Arcania: Gothic 4 Review
Positioning two action-RPGs directly beside each other is a great idea if the two games can actually compete, but while Fallout and Arcania are fundamentally different, their similarities do a lot to highlight Arcania’s shortcomings. And the more time one spends playing Arcania, the more those shortcomings stack up.
Arcania: Gothic 4 (PC [Reviewed], XBox360)
Publisher: DreamCatcher Interactive
Release Date: October 19, 2010
That’s not to say that this fantasy world action-RPG isn’t decent, because it is — but next to a game with full-blown characters and story such as that brought to mind by the word “Fallout,” Arcania falters. These are areas in which it just can’t compete.
To its credit, Arcania looks great in that grandiose-landscapes type way. The game builds immersion by laying out a beautiful world that sweeps before you. Visually, Arcania isn’t exactly arresting, but it can achieve beauty quite often.
Even better, transitioning from area to area as you lead the Shepherd, the otherwise nameless hero of this installment in the Gothic series, through the world is just about seamless. You’ll wander through caves and up hills and onto beaches and into and out of buildings without really having to stop or wait for the game to fill out the world ahead of you. It’s a great-looking game a lot of the time
And when it comes to the nuts and bolts everything here is solidly built. Arcania’s combat, which makes up the bulk of what you’re doing in the game, is generally fun. It’s not incredibly deep, but the mix of RPG elements with some third-person tactical moves — blocking, parrying and dodging away with a quick roll — takes the combat in a different direction than similar RPGs and their dice-rolling math battles. You’ll mix in magic and occasionally some work with a bow. Nothing about it is ground-breaking. Arcania feels just like all the games that are like it, and most specifically like Fable or the latest entry in the Elder Scrolls franchise.
If Arcania has been managing to bail out the water slowly filling its hull up to now with graphics and somewhat engaging combat, it starts to sink as you realize that this is very familiar ground you’re covering. Sure, you can go hammer goblins and stab wolves, and you can even work in some strategy as you block attacks and roll clear of others. But players who’ve spent any time with similar games in, more or less, the last five years are going to feel it here. You played this in Oblivion already.
And it was more fun in Oblivion, because while Arcania hits the standard beats well, they’re just that: standard. The world spreads before the Shepherd as he heads out into the quest, but there never feels like there’s a deep and compelling reason to keep moving forward. The people you interact with are never characters, they’re means to specific ends. This tavern owner will help clear brigands off the only bridge out of town, but she needs mead. The guy with the mead needs you to go find an artifact in a goblin-infested cave. The entrance into the cave is blocked by rocks and you’ll need to obtain explosives from a miner. Who even remembers what the miner needs.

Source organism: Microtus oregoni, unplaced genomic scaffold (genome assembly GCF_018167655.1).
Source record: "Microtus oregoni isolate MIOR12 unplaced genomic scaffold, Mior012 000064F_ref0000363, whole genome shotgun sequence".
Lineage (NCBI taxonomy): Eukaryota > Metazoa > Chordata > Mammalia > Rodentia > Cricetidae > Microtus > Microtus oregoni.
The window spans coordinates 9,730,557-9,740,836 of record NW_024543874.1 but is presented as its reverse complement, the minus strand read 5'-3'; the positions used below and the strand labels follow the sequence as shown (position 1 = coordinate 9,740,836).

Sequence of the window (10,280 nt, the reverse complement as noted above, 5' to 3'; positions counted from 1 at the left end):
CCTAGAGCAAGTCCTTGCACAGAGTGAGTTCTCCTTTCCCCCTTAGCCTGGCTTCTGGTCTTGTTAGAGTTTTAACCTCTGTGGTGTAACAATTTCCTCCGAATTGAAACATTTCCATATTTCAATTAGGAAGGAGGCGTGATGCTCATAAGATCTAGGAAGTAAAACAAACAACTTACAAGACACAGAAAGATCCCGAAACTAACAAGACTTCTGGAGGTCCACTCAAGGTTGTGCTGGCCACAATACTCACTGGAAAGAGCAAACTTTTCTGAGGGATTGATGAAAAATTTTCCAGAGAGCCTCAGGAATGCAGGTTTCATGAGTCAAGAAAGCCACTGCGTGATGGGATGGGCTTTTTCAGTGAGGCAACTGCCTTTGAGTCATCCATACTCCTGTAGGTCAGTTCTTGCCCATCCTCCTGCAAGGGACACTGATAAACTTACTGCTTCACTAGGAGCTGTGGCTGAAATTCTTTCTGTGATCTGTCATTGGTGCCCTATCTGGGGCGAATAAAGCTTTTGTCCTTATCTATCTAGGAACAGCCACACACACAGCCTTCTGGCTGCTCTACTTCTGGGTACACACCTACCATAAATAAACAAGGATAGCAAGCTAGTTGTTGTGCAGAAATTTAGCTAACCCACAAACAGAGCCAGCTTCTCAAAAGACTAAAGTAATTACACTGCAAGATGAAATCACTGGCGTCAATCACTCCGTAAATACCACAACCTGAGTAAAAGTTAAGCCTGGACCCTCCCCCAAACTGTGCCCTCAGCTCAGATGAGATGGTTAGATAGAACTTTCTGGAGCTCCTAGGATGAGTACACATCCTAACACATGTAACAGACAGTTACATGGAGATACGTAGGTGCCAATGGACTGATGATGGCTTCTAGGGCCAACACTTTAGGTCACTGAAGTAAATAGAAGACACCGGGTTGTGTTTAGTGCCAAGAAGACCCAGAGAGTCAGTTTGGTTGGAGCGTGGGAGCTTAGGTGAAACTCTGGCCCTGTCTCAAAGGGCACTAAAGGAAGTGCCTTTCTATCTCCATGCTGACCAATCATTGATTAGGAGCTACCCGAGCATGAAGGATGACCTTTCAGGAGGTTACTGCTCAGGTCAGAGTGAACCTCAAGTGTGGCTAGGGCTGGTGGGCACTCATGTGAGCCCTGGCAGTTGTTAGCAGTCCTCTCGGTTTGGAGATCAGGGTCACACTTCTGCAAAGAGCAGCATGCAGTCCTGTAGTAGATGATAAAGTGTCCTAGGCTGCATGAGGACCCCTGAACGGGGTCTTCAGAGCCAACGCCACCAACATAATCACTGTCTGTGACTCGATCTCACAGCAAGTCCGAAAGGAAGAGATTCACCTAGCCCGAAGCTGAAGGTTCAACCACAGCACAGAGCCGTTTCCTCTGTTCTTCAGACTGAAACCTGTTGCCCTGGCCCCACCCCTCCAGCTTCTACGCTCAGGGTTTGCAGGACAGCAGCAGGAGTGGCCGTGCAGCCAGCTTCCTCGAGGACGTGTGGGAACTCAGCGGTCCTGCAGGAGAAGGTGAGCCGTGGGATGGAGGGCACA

It all amounts to the Shepherd dropping into each new area, which really aren’t as large as they first appear to be, finding the powerful people in that region, and running their errands. They tell you what they need and where it is. You kill something that’s standing in front of it, or bargain with someone who has it in their possession. You repeat that process.
And interacting with those errand-dolling characters can be painful. The voice acting in Arcania ranges from the bottom end of passable to elementary school holiday play. It’s awful, and the characters rarely have anything interesting to say anyway. But every time another ludicrous British accent or insane put-on voice floods the speakers, the accompanying involuntary cringe makes you tumble out of the world. But this is a role-playing game — if you’re not drawn forward in the role you’re playing, there just really isn’t any game.
Arcania is decent entry into the fantasy RPG fold, and had it been released before Oblivion or Fable and the like, it probably could have performed a lot better and found a bigger audience. But this is a game that already feels dated. It never marks you or leaves you with a memorable experience. Before some of those great games, it could have been possible to have a pretty good time with Arcania. Having played those, however — this feels like something key is missing.
- Detailed graphics and some powerfully sweeping landscapes
- Fun, strategic combat that’s more action than RPG
- Good basic RPG mechanics — tons of loot, lots of dungeons, plenty of monsters to stab
- Irritatingly bad voice acting
- Boring story and a lack of good set pieces or strong plot elements
- Errand boy go-fer quests by the dozen
- Whole game feels like it’s five years late to its own party